Where a building is equipped with an automatic sprinkler system, the fire and smoke partition required at the elevator shaft can be reduced to smoke partition construction, which means that the assembly can be rated for smoke protection only and no longer needs a fire rating. Additionally, the opening protective, or door, in a smoke partition needs only to be rated in accordance with UL 1784. Since the building code requires that all high rise buildings have automatic sprinkler systems, many high rises can take advantage of this exception.

Exception 6: Elevator Shaft Pressurization

The IBC recognizes that elevator shaft pressurization can be used to separate the elevator shaft from the rest of the building in lieu of enclosed elevator lobbies. Elevator shaft pressurization contains smoke migration by using fans to inject large quantities of air into the elevator shaft in order to create a positive pressure environment in which smoke can not enter the hoistway or move freely from floor to floor. Section 707.14.2 describes all requirements that must be met by the elevator shaft pressurization system.

Successfully maintaining a positive pressure environment can be a very effective solution for smoke containment-even keeping smoke confined in the office suite or condo where the fire originated and out of egress pathways. Unfortunately, there are many obstacles to maintaining a positive pressure environment in an elevator shaft. Shaft pressurization systems are complex electrical and mechanical systems. Floor loading designs must consider their impact as well. One challenge is the fact that the elevator doors leak considerable amounts of air from the shaft onto each floor, causing the shaft to lose pressure continually. Designs must consider fans large enough to overcome leakage and emergency generators to power them.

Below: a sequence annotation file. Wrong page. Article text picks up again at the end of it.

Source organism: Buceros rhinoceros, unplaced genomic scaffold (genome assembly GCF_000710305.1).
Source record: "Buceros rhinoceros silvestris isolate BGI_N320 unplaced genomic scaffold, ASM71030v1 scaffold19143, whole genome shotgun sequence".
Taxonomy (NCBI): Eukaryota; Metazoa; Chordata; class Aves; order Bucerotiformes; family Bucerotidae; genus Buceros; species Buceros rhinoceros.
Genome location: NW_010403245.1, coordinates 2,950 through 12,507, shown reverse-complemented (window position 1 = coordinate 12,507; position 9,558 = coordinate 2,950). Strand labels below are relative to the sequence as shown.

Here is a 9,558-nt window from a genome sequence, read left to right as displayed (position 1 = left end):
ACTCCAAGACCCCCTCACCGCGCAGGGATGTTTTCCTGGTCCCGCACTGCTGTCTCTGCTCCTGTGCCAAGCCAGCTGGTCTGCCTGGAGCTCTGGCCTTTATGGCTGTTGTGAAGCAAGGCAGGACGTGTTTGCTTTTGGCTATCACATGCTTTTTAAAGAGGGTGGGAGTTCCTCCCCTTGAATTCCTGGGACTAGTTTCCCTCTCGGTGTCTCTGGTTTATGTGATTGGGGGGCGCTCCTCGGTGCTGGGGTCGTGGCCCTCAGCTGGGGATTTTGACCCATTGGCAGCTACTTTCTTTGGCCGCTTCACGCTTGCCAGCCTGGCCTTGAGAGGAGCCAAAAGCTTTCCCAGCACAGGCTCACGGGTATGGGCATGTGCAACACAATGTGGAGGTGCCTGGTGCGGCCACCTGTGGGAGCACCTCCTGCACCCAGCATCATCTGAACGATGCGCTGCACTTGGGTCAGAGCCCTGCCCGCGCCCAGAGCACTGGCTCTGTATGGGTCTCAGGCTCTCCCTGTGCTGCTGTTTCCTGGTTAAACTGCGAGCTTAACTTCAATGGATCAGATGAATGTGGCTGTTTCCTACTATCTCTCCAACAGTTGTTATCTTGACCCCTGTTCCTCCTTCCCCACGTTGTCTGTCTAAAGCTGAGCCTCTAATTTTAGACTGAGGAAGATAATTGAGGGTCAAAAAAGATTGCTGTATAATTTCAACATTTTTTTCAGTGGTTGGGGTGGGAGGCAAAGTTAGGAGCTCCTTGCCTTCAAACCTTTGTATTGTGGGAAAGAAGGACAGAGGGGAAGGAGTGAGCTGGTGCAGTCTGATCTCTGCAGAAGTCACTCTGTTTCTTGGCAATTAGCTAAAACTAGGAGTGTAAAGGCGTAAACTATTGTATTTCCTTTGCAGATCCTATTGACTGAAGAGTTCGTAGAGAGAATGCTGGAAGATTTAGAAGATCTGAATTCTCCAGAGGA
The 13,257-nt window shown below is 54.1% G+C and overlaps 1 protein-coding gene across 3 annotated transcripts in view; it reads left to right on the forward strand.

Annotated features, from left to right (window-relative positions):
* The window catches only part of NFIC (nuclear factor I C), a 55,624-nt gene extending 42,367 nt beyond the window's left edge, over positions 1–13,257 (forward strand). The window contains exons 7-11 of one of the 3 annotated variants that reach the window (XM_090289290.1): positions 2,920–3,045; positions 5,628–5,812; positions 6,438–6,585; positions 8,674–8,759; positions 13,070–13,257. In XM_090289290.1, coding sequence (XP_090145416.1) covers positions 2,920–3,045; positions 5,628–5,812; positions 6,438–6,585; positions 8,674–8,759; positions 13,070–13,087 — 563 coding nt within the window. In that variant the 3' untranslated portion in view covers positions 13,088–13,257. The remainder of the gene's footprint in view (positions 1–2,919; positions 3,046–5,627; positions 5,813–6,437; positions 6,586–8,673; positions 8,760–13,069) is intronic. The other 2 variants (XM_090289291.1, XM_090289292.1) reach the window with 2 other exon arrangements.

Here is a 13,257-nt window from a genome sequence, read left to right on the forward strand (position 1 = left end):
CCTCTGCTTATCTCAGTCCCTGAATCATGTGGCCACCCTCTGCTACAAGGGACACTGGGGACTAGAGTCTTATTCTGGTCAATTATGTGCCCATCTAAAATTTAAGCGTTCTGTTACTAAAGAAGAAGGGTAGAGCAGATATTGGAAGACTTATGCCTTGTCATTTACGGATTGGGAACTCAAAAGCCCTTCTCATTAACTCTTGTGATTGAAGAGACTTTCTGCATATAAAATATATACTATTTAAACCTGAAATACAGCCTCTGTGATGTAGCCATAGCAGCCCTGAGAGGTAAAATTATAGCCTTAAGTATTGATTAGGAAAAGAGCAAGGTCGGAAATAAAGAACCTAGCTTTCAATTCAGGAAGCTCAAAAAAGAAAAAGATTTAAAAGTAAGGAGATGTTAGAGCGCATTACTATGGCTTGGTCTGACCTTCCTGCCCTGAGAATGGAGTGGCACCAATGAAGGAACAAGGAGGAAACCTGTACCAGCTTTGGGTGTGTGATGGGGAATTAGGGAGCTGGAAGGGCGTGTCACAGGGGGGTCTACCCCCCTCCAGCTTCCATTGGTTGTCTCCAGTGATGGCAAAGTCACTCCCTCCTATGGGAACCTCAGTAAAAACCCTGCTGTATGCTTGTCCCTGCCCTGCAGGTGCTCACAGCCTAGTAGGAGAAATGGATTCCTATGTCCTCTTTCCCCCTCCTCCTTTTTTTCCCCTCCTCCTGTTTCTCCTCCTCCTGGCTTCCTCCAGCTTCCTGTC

It is important to evaluate the plausibility of a pressurized system on a project by project basis. Enclosed elevator lobbies and swing doors mounted in front of elevator doors can be used for fire and smoke protection in buildings of any height. While pressurization is not limited by building height, engineering considerations indicate that effective elevator shaft pressurization can only occur in low/mid-rise and some high rise buildings. The size of the shaft and the number of cars in the shaft are among the factors that will determine how many floors can be effectively and economically pressurized.

 

Originally published in the November 2009 issue of Architectural Record